at Claridge's at 9:00.
No, no. Put out
my full dress uniform.
Tell Robert to have the car here
in half an hour, will you?
You wanted to speak to me,
I believe.
- If I may, sir?
- Well?
I hardly know how to begin.
I want to ask you a favor, sir,
and I know I've no right to ask it.
I had an appointment
to meet someone this evening.
Believe me when I tell you that it means
more to me than I can possibly explain.
What're you here for?
Desertion, sir.
I see. According to your deposition, you'd
already made up your mind to surrender.
That's true, sir- Immediately after
I'd kept my appointment.
- You volunteered on the first day of war, I see.
- Yes, sir.
Arras, Dunkirk,
twice mentioned in dispatches...
recommended for
Distinguished Conduct Medal-
I don't quite understand.
Why did you desert?
I tried my best to fight
for my country, but I-
I found there were
too many people in my way.
I'm ready to accept whatever
consequences there may be, but-
Will you trust me, sir?
I give you my word ofhonor that
I shall be back here within two hours.
Sergeant, I'm giving this man leave-
leave until, uh, 12:00.
Captain Marshall'll be on duty then. Will
you tell him it's my personal responsibility?
Very good, sir.
Thank you, sir.
My wife! My kid!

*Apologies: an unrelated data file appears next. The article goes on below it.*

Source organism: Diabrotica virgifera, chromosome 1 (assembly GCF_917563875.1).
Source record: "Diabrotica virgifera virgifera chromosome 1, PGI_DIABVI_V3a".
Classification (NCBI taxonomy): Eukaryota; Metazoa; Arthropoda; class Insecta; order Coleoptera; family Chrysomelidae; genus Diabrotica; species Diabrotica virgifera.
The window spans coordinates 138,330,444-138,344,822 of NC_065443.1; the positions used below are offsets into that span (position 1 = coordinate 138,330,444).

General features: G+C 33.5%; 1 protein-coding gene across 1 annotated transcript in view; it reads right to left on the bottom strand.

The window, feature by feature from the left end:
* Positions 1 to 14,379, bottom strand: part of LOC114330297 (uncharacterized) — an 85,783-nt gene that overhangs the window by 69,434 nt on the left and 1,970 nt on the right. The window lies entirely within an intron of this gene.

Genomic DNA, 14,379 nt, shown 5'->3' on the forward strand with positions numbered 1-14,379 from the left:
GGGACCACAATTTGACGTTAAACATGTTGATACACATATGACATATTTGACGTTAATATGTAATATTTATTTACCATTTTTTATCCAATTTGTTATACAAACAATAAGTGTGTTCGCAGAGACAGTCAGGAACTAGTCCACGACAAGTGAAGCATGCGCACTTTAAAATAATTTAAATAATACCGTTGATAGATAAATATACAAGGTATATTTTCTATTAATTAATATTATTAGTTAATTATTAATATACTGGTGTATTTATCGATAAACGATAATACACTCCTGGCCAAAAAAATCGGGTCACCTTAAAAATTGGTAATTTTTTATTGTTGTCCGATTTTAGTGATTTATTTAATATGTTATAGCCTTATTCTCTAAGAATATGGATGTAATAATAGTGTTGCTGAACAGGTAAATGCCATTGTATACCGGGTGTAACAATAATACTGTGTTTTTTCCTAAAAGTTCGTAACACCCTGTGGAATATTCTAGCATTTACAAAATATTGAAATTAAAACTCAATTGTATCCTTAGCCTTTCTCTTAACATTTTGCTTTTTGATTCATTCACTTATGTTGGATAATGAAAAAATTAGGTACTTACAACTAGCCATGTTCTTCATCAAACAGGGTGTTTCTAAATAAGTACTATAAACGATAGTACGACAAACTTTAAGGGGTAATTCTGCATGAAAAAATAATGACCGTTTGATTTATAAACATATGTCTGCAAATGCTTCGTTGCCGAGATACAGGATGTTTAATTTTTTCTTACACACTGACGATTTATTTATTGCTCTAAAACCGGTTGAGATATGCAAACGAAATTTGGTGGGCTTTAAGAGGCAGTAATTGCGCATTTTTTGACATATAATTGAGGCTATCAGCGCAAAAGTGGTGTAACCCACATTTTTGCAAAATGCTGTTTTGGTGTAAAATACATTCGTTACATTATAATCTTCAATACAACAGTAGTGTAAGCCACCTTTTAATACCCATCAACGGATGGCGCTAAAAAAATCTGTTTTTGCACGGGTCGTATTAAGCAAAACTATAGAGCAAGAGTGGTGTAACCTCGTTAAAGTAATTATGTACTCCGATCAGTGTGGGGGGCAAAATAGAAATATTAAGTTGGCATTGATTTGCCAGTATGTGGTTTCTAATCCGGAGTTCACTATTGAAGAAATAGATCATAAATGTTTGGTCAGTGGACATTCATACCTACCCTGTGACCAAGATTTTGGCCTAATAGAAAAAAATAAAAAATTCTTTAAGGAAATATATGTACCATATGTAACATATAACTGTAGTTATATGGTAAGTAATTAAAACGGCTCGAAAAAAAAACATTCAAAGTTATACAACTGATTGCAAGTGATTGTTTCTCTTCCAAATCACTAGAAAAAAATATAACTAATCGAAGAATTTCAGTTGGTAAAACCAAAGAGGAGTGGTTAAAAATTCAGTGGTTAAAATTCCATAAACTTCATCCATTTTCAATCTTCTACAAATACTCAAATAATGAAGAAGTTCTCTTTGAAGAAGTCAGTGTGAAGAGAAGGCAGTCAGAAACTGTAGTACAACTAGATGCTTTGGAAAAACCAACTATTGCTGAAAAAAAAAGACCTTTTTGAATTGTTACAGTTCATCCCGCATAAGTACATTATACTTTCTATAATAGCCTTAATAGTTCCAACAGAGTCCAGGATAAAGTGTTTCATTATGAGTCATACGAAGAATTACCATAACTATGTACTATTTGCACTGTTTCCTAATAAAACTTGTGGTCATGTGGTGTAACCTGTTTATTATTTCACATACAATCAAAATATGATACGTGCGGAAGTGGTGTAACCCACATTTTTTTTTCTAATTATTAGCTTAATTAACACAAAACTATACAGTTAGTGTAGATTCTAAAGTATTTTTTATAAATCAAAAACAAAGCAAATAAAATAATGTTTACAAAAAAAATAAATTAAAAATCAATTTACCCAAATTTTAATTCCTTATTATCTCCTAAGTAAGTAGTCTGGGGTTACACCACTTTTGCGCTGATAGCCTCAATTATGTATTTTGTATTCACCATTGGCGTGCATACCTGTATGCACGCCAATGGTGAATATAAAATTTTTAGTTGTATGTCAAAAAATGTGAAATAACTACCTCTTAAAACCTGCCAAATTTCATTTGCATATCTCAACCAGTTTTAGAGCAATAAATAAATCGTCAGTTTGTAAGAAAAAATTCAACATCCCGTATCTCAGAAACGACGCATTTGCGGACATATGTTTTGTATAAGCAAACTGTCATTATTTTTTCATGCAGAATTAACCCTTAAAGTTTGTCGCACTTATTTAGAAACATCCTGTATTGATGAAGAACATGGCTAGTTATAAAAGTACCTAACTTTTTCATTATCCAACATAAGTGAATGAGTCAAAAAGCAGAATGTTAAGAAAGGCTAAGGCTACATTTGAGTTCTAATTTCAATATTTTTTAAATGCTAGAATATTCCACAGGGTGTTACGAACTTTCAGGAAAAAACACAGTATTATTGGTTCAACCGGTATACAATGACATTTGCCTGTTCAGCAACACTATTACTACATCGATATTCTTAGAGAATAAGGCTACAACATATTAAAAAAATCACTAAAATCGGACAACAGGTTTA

They're in the cellar! Help! Help!
- What is it?
- He says his wife and kid are down here.
- Whose?
- I don't know.
- The little chap that was here in the shirt sleeves.
- Grab hold, chum.
Perhaps we can lift it up.
Pick it up. Here we go.
Out with it.
Stand by to lend a hand.
Maybe I can make it.
You're a little too big.
I found her way in the back.
Here. Take the kid
Easy now. She's all right.
The wall!
Look out! The wall!
Here, the walll Look outl The walll
The walll
Look out for the walll
I can't get her out!
You take her while I get up here.
See what I can do.
Right. Give her to me!
Lift up her feet.
All right. All right.
I've got her.
All clearl All clearl
What train are you waiting for, miss?
- Oh, I-I seem to have missed someone.
- Hmm.
Yes, I've missed him.
- Miss Prudence!
- Is my father in?
Yes, he came from the hospital
right after the air raid.
Why, Prue! This is a surprise.
Hello, Father.
What is it? Something wrong?
Oh, I-I just wanted to see you.
You know, Prue, people come from all
over the place to sit in that chair.
Sometimes it's surgery.
Most of the time there's nothing wrong-
you just talk.
What would be the use of me
if I couldn't help my own daughter?
It's funny.
I always think of you
as a kid in pigtails.
- Father.
- Yes?